Downtown candidates outline platforms in debate
The Associated Students of Arizona State University Downtown hosted a debate Tuesday night for the two presidential tickets to voice their platforms before the Apr. 6 and 7 election.
Presidential candidate Andres Cano and his running mate Vaughn Hillyard, both journalism freshmen, are running against Christian Vasquez, a junior sociology and psychology major, and Jessica Abercrombie, a journalism freshman, to become the next leader of the Downtown campus.
Cano and Hillyard are running on a platform to improve safety around campus and pedestrian crosswalks nearby, help students find financial aid and scholarships that work for them, and create more dining options with M&G.
“Vaughn and I know that an effective student government will play a significant role in advancing the progress of our growing campus,” Cano said. “We have the experience and vision necessary to move ASASUD in a new direction.”
Vasquez and Abercrombie said they are seeking to increase student involvement on campus, create more visibility to scholarship and financial aid options and make the student government more accessible.
“We have tangible goals,” Vasquez said. “People will be able to notice their government. We can make a campus students are proud to attend.”
Professor David Wells, from the School of Letters and Sciences, moderated the debate.
“People can get an idea for what the candidates stand for and then make a good decision as to whether Andres or Christian will make a better president,” Wells said.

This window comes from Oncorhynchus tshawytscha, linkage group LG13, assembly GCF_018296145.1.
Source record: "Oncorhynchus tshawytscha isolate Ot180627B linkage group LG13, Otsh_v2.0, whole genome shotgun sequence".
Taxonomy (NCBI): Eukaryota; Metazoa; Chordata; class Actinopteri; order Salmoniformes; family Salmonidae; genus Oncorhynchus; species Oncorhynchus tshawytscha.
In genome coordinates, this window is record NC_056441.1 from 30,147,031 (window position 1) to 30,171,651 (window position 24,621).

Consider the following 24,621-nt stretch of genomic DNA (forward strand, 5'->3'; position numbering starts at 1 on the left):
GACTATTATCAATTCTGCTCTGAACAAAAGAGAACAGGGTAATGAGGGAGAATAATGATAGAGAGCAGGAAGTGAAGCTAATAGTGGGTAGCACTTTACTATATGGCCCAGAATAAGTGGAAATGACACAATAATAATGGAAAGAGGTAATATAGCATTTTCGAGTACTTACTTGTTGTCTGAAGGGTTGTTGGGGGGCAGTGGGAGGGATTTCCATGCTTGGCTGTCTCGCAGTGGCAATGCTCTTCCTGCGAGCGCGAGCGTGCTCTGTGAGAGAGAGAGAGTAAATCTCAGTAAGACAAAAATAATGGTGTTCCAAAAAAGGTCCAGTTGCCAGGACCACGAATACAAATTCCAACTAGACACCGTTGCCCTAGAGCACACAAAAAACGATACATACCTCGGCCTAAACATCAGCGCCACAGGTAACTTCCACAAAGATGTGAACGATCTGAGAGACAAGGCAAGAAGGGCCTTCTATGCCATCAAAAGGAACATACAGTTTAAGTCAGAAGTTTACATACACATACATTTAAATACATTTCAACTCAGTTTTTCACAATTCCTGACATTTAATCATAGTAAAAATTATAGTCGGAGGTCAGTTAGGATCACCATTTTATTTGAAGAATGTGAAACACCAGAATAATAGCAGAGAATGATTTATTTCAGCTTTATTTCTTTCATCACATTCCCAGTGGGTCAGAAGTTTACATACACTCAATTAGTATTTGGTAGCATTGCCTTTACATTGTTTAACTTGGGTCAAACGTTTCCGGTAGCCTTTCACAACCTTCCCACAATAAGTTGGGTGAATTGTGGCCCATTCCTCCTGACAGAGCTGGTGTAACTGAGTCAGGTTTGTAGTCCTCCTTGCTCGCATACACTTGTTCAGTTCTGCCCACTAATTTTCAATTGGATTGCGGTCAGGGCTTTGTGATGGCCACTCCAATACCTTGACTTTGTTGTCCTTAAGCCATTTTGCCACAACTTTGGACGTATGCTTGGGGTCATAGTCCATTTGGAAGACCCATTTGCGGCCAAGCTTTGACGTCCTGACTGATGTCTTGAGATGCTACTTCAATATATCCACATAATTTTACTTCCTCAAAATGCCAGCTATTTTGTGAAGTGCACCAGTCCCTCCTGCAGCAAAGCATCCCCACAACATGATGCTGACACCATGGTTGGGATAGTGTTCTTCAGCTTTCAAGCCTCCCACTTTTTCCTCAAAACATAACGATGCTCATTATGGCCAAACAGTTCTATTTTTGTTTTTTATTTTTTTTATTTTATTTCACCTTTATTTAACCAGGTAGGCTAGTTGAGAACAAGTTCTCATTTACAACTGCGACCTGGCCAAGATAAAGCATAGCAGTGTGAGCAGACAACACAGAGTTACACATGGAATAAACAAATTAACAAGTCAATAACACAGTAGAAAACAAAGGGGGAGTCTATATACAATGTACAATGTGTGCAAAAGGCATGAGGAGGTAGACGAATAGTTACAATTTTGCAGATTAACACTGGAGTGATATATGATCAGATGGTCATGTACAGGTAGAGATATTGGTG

Students in attendance submitted questions, asking about how the candidates feel it would be best to get students involved, if they would have the time to commit to a leadership role and how they would handle representing the campus.
“The Downtown president role is not something to be taken easily, but we are up for it,” Cano said in response to a question regarding how he would balance being part of the campus, University and city.
When asked about how to ensure student needs are put before administration needs, Vasquez said he would “always put students first, no matter what. Always listen to them. Listen to what the entire campus wants and what the entire campus needs.”
Emily Spahn, a member of the ASASUD judiciary board and a health promotion freshman, said Vasquez has a strong background in the field that he’s in as a leader for the judiciary board.
“He has a lot of experience and leadership qualities that I think he’d bring forth to make a good president,” she said.
Stacy Gollinger, a journalism freshman, helped hand out information about the Cano and Hillyard campaign on Taylor Mall.
“I think they have a lot of great ideas for the campus. Their goal is to create a community that can grow and last and flourish here in downtown Phoenix,” she said.
The ASASUD Elections committee organized the official event to promote voting in next week’s election, said committee chair Olga Lykhvar, a nonprofit leadership and management senior.
“We organized the event so students can see both perspectives and see each platform,” said Lykhvar. “These candidates are going to be representing the students and students should be educated about it.”
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